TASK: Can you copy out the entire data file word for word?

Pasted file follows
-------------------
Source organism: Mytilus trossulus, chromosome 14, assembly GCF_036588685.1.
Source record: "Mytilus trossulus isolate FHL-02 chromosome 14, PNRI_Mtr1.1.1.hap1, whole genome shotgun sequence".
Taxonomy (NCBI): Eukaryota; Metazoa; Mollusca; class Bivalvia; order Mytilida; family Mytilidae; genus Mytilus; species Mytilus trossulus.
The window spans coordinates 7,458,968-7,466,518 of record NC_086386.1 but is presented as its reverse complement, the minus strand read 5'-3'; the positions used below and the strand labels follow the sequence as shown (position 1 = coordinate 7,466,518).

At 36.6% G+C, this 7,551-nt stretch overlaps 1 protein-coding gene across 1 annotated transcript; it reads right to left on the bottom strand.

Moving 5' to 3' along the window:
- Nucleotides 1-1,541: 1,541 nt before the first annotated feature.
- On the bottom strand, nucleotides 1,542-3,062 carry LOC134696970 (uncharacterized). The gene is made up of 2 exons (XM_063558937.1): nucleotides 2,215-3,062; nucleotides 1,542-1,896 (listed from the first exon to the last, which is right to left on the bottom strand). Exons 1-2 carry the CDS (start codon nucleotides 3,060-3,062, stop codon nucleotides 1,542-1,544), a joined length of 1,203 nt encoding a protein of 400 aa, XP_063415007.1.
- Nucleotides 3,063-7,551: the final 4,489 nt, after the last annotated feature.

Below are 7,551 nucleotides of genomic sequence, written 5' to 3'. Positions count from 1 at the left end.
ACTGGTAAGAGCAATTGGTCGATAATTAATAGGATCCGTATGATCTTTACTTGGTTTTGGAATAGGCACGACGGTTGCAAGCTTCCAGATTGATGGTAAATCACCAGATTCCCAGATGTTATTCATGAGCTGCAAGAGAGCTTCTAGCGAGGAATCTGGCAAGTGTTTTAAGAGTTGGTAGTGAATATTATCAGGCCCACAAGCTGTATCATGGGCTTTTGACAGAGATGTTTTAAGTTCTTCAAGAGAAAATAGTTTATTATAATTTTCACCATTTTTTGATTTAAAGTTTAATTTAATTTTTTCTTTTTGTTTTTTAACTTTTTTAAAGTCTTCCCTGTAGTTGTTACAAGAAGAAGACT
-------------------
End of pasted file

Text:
Source organism: Mytilus trossulus, chromosome 14, assembly GCF_036588685.1.
Source record: "Mytilus trossulus isolate FHL-02 chromosome 14, PNRI_Mtr1.1.1.hap1, whole genome shotgun sequence".
Taxonomy (NCBI): Eukaryota; Metazoa; Mollusca; class Bivalvia; order Mytilida; family Mytilidae; genus Mytilus; species Mytilus trossulus.
The window spans coordinates 7,458,968-7,466,518 of record NC_086386.1 but is presented as its reverse complement, the minus strand read 5'-3'; the positions used below and the strand labels follow the sequence as shown (position 1 = coordinate 7,466,518).

At 36.6% G+C, this 7,551-nt stretch overlaps 1 protein-coding gene across 1 annotated transcript; it reads right to left on the bottom strand.

Moving 5' to 3' along the window:
- Nucleotides 1-1,541: 1,541 nt before the first annotated feature.
- On the bottom strand, nucleotides 1,542-3,062 carry LOC134696970 (uncharacterized). The gene is made up of 2 exons (XM_063558937.1): nucleotides 2,215-3,062; nucleotides 1,542-1,896 (listed from the first exon to the last, which is right to left on the bottom strand). Exons 1-2 carry the CDS (start codon nucleotides 3,060-3,062, stop codon nucleotides 1,542-1,544), a joined length of 1,203 nt encoding a protein of 400 aa, XP_063415007.1.
- Nucleotides 3,063-7,551: the final 4,489 nt, after the last annotated feature.

Below are 7,551 nucleotides of genomic sequence, written 5' to 3'. Positions count from 1 at the left end.
ACTGGTAAGAGCAATTGGTCGATAATTAATAGGATCCGTATGATCTTTACTTGGTTTTGGAATAGGCACGACGGTTGCAAGCTTCCAGATTGATGGTAAATCACCAGATTCCCAGATGTTATTCATGAGCTGCAAGAGAGCTTCTAGCGAGGAATCTGGCAAGTGTTTTAAGAGTTGGTAGTGAATATTATCAGGCCCACAAGCTGTATCATGGGCTTTTGACAGAGATGTTTTAAGTTCTTCAAGAGAAAATAGTTTATTATAATTTTCACCATTTTTTGATTTAAAGTTTAATTTAATTTTTTCTTTTTGTTTTTTAACTTTTTTAAAGTCTTCCCTGTAGTTGTTACAAGAAGAAGACT